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No, I will not give way any more.
This Budget does little or nothing to ameliorate the public service cuts. The cuts to local council budgets in particular are vindictive, gratuitous and counter-productive. The Department for Communities and Local Government budget is set to experience a whopping real-terms reduction of 67.8% over the next four years.
The Chancellor needs to create demand in the economy. My hon. Friend Mr Robinson referred to the importance of the construction industry. Every pound invested in construction generates £2.84 in total economic activity, and 92p of every pound spent on construction is retained in the UK. Every pound invested by the public sector yields a return of 56p to the Exchequer, making it a net investment of just 44p. In spite of those facts, house building is at an all-time low, Building Schools for the Future was scrapped and housing targets have been abolished. The £250 million announced in yesterday’s Budget to support first-time buyers is not enough.
The proposed changes to the planning system, which as the Chancellor said will introduce a presumption in favour of sustainable development, contradict the proposals in the Government’s Localism Bill. What is going on? On the DCLG website, the Minister of State, Greg Clark, who has responsibility for decentralisation, is quoted as saying that the Localism Bill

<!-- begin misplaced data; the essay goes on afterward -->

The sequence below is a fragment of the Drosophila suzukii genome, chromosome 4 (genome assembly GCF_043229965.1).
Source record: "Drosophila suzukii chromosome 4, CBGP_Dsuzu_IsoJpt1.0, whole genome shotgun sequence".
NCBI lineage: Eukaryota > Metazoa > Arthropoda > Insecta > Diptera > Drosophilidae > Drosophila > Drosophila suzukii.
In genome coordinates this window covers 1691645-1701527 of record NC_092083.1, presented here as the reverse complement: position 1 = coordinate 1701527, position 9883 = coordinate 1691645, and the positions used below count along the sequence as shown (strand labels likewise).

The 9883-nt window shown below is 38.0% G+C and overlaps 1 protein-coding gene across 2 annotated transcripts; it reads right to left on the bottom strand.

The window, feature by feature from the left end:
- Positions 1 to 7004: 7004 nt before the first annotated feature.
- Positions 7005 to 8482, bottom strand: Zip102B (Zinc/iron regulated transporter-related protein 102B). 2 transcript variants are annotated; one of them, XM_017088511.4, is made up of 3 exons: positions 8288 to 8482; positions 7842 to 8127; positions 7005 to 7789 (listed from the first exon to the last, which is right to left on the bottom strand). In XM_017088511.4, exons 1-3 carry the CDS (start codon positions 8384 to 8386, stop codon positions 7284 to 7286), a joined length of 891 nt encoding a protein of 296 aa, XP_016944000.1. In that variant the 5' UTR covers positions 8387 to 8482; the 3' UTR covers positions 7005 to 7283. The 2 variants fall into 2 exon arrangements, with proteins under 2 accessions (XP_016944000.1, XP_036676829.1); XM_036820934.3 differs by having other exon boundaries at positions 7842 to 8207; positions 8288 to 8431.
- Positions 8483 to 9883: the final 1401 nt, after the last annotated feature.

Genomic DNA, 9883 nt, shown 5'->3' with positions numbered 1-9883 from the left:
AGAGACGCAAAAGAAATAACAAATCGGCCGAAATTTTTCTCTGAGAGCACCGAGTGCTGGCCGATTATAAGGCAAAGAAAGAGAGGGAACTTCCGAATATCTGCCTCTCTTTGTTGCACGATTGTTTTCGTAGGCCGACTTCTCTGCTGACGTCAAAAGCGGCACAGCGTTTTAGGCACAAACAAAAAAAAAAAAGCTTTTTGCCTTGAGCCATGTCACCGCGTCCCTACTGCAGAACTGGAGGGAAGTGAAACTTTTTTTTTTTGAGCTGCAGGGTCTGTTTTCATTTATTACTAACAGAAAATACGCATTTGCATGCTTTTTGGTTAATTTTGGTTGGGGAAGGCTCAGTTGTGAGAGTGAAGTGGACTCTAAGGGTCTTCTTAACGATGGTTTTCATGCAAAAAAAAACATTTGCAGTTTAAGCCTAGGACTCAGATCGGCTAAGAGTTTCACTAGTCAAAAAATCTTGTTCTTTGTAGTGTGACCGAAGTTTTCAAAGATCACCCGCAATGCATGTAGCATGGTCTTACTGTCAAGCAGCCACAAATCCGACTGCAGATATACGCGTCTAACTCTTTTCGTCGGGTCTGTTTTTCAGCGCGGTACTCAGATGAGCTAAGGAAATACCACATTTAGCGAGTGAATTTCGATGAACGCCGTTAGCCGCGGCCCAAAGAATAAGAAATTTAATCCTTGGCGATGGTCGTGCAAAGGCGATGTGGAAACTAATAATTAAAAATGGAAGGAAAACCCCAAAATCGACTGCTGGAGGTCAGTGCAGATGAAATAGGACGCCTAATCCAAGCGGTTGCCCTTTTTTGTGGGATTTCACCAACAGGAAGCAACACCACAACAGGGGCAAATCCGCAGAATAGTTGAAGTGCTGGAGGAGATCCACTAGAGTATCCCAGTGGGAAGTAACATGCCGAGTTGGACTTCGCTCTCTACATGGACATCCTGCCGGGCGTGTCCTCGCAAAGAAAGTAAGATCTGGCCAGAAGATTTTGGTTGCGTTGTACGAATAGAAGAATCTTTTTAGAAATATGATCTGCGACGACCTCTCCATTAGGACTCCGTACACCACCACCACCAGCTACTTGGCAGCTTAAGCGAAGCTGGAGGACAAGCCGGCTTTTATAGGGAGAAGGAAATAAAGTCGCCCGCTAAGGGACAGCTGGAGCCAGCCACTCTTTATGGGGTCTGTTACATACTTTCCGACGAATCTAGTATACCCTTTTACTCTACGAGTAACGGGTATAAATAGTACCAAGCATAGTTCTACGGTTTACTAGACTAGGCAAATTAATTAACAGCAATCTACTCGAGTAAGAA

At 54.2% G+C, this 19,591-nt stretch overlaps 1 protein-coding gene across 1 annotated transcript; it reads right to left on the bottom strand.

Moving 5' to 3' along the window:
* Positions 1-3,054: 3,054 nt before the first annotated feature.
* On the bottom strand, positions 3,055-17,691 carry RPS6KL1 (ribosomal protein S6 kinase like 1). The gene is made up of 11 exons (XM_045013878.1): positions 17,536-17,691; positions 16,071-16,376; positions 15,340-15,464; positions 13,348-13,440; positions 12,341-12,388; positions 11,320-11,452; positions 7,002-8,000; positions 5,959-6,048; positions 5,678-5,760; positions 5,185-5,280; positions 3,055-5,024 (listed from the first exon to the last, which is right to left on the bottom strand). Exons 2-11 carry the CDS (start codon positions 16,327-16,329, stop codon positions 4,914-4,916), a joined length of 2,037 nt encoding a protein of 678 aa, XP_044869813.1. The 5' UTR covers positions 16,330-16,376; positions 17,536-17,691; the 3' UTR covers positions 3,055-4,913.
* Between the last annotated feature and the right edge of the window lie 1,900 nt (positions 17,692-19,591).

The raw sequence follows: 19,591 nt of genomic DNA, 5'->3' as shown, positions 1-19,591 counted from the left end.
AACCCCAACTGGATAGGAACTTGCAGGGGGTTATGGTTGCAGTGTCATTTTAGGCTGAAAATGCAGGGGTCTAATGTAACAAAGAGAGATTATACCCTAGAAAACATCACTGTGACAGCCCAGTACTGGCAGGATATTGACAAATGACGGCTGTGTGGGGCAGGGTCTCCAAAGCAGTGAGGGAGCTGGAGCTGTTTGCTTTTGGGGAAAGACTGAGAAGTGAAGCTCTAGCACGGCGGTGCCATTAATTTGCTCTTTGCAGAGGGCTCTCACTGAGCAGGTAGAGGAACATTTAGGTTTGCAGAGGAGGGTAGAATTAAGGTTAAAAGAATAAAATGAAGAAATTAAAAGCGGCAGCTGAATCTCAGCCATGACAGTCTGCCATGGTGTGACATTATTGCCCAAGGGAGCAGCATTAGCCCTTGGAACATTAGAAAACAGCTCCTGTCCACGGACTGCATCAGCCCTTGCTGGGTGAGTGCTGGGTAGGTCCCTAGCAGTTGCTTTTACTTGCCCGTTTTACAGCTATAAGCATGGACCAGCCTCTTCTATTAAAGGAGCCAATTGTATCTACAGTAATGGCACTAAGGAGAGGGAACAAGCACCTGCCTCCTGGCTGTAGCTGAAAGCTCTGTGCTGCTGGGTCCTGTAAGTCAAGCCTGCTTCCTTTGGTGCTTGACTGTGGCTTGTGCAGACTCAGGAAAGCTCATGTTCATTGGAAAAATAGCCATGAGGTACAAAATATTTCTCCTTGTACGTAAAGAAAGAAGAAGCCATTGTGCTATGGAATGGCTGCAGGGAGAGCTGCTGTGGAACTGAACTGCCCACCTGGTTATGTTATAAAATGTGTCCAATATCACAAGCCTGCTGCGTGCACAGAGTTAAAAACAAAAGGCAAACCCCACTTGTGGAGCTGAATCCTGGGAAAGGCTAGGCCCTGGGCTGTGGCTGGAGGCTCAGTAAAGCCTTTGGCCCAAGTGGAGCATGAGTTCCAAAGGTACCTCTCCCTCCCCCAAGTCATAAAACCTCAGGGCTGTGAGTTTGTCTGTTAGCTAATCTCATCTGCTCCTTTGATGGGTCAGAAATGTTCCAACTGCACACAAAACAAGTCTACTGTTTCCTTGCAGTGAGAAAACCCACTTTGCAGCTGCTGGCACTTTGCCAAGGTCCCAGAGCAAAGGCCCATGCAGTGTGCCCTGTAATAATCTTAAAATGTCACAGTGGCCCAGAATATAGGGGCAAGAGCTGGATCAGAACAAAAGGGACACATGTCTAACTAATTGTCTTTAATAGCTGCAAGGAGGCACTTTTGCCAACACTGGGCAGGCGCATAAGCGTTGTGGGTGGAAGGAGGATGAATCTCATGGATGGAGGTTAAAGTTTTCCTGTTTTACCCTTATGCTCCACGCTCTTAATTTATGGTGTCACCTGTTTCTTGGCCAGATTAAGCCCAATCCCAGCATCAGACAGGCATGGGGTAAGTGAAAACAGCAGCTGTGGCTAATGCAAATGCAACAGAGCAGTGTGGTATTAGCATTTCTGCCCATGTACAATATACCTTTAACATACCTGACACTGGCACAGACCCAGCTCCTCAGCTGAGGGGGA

“will enact new rights allowing local people to shape and influence the places where they live, revolutionising the planning process by passing power down to those who know best about their neighbourhoods.”
A Budget briefing from the UK Contractors Group states that
“it has been much harder to obtain definite information on investment intentions from a number of key public sector clients. Indeed, there appears to be some deliberate attempts to delay decisions and to obfuscate on forward plans. A prime example of this is the future of the school building programme. The Sebastian James review was originally scheduled to report to ministers before Christmas. In March, we are still waiting for the Department for Education to signal its intentions. Equally on energy supply, the industry stands ready to support the enormous amount of investment needed but to deliver this support effectively and efficiently we need a clear understanding of the future programme.”
It goes on to say how the health reforms have caused further confusion.
I turn to the Chancellor’s modest reduction in fuel duty. As other Members have said, it is more than offset by the imposition of the VAT rise. I have been lobbied heavily by small businesses and residents in my constituency, who say that the VAT rise on petrol is hurting and needs to be reversed. It is not acceptable for the Government to argue that they are prevented from doing so by the European Union—that simply will not wash.